Education Technology

As part of the Mexican education model, technology plays a key role in providing learning tools to students and fostering interactive experiences.  The Mexican government, through the Secretariat of Education and private educational institutions, have been investing in equipment and technology solutions such as software, applications, and digital content to provide students a more participative experience.  The COVID-19 pandemic has challenged the education sector, mainly in the K-12 levels, as students continue their academic activities through digital channels.  The Mexican Secretariat of Education launched the ‘Learn at Home’ (Aprende en Casa) program, a virtual project that allows students from public and private K-12 institutions to follow academic lessons either online or through a TV channel.  The broadcasting program is aimed at families who lack internet access or do not have electronic devices for each family member.  Over 500,000 teachers and parents received online training providing tools to support online learning for students throughout the pandemic.

Higher education institutions in Mexico have evolved to educational models that incorporate innovative digital classrooms, laboratories (robotics, language), and digital libraries as part of their strategies to improve the teaching and student experience.


Key opportunities are in three key sub-sectors:

  • Academic-related training in the United States is the largest subsector divided into undergraduate, graduate, non-degree programs (including language proficiency), and practical training.
  • Professional training services in Mexico represent significant opportunities for U.S. educational providers, which can include partnerships with local educational institutions or management companies.  Online training options are becoming more popular for language learning.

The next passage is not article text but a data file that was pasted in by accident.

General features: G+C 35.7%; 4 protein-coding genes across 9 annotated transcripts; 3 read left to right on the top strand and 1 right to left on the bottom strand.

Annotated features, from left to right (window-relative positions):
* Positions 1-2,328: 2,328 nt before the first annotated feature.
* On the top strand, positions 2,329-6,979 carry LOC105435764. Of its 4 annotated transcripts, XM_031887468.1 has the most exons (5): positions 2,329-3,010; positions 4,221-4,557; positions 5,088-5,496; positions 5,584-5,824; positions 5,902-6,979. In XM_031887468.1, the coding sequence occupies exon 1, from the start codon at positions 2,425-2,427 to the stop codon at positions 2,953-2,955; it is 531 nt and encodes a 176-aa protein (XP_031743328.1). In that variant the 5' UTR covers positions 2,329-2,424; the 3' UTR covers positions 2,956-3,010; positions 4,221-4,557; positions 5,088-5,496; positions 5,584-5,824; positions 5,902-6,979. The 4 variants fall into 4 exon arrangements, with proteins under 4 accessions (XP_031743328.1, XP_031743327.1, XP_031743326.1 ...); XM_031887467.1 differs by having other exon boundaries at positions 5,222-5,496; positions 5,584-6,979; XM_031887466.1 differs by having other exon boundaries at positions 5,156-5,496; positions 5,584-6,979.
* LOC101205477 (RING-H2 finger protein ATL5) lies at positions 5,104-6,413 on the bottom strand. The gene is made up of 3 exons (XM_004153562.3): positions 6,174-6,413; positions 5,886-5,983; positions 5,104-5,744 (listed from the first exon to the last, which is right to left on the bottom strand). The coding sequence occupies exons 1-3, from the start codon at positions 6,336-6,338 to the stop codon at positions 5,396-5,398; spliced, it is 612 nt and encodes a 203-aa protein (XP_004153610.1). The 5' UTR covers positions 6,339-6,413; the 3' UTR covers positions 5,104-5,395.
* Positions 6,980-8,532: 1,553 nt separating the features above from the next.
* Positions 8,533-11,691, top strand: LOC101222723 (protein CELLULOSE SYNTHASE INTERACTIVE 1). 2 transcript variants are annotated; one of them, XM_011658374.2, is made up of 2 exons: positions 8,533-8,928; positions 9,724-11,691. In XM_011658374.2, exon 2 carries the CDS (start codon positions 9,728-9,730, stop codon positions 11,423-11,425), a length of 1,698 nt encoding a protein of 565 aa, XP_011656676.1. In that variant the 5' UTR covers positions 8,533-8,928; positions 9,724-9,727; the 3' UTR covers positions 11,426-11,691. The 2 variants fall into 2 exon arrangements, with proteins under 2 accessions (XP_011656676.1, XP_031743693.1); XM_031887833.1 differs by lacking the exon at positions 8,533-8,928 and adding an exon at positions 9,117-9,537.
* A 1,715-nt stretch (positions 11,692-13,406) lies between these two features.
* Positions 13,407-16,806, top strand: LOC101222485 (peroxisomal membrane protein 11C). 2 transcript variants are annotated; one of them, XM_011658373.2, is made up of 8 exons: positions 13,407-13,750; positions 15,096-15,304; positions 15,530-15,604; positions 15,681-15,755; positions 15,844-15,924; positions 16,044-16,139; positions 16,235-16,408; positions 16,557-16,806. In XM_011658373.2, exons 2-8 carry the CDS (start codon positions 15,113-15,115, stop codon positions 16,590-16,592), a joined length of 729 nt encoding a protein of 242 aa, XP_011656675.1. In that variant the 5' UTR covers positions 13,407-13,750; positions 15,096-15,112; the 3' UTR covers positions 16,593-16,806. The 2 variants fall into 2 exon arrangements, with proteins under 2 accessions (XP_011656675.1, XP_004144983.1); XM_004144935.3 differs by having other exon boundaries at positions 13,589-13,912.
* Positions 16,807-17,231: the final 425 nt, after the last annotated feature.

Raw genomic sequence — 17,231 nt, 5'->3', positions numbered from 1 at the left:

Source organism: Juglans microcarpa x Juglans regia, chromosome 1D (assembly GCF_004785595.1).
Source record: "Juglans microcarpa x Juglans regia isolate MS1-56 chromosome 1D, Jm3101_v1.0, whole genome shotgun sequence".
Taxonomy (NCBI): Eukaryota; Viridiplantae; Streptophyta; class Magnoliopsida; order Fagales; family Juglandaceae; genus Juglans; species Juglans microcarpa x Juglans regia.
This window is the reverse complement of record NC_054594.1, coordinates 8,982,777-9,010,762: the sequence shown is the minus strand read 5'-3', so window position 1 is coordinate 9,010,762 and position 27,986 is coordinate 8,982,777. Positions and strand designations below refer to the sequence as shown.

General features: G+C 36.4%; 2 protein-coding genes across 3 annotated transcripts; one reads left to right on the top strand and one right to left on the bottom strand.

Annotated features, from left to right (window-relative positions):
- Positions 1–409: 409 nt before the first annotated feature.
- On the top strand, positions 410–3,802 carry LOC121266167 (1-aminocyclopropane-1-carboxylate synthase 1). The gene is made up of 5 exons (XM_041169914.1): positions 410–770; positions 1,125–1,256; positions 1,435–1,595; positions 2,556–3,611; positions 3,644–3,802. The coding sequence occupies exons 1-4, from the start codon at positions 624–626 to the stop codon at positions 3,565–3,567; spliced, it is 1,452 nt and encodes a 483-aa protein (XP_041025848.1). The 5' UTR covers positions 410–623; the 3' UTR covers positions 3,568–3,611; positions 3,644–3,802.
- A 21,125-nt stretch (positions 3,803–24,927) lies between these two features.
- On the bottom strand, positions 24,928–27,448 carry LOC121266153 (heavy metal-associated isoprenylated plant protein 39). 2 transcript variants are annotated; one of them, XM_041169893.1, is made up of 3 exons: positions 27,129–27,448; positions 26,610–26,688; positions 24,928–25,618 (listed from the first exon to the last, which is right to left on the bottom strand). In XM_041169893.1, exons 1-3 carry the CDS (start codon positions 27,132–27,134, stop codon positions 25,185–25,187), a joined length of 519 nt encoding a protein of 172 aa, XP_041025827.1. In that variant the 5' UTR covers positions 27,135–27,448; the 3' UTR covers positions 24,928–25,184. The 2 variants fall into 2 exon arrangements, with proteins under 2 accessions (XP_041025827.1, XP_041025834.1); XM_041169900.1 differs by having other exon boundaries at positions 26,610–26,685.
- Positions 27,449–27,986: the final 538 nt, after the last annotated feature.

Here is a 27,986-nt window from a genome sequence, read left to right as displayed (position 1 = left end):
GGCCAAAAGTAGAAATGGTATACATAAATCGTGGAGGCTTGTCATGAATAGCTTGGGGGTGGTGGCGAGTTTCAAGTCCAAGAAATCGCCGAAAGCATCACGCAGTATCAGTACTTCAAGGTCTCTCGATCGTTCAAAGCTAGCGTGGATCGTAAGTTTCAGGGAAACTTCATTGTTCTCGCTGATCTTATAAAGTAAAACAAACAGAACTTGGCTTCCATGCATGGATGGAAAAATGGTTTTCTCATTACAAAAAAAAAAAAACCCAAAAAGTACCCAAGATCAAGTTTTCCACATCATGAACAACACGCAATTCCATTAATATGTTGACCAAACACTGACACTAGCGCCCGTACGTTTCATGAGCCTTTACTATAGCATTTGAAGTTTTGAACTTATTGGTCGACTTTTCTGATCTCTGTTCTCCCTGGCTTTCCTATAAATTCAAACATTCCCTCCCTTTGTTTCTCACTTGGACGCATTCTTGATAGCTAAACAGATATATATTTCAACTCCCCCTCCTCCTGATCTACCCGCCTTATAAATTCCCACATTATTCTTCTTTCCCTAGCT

• The education supplies and technologies sector offers strong opportunities for U.S. solutions providers, particularly in the areas of software, online learning, development of apps, classroom, or field education tools, and distance learning services.

Digital Marketing Strategies 

According to the latest statistics from the National Institute of Statistics and Geography (INEGI), in Mexico in 2019, there were about 80 million internet users in Mexico, a 4% increase from the previous year.  From different age segments, the main group that uses internet for most of their daily activities is the group of people from 18-24 years old, followed by the 12-17 year old population.  Among the main activities Mexican internet users report are for entertainment, search of information, and communication (use of social media)

Mexico: Use of Internet by age
Mexico: Use of the Internet by age

         Source: INEGI

Social media has become a powerful marketing tool to reach out to promote academic mobility.  In Mexico, digital platforms are fully integrated into the life of the students, not only for academic purposes, social media is the main place where students spend their time connecting with friends, searching information, and entertainment.  Mexican youth, mainly from 14-24 years old are avid users of platforms such as YouTube, Instagram, TikTok, and Twitter; Facebook and Linkedin are more used in the segments of 25-50 year old population.  

U.S. institutions must be aware of the new taxation of the digital economy in Mexico that came into effect on June 1, 2020.  Mexico incorporated a new chapter into its VAT law aimed to set rules for the rendering of the considered ‘digital services’ by foreign residents.  Under the new taxation regime, digital services – including distance learning – that are performed through digital content or applications via internet or any other network, which are fundamentally automated, are subject to specific VAT rules (16% tax) whenever the receiver of the service is located in Mexico.


  • Mexico College Fair Tour, various locations in Mexico
  • Bett Latin America Leadership Summit, Mexico City



Martha Sánchez, Commercial Specialist

U.S. Commercial Service – Mexico City, Mexico


Phone: +52 55 5080 2000, ext. 5225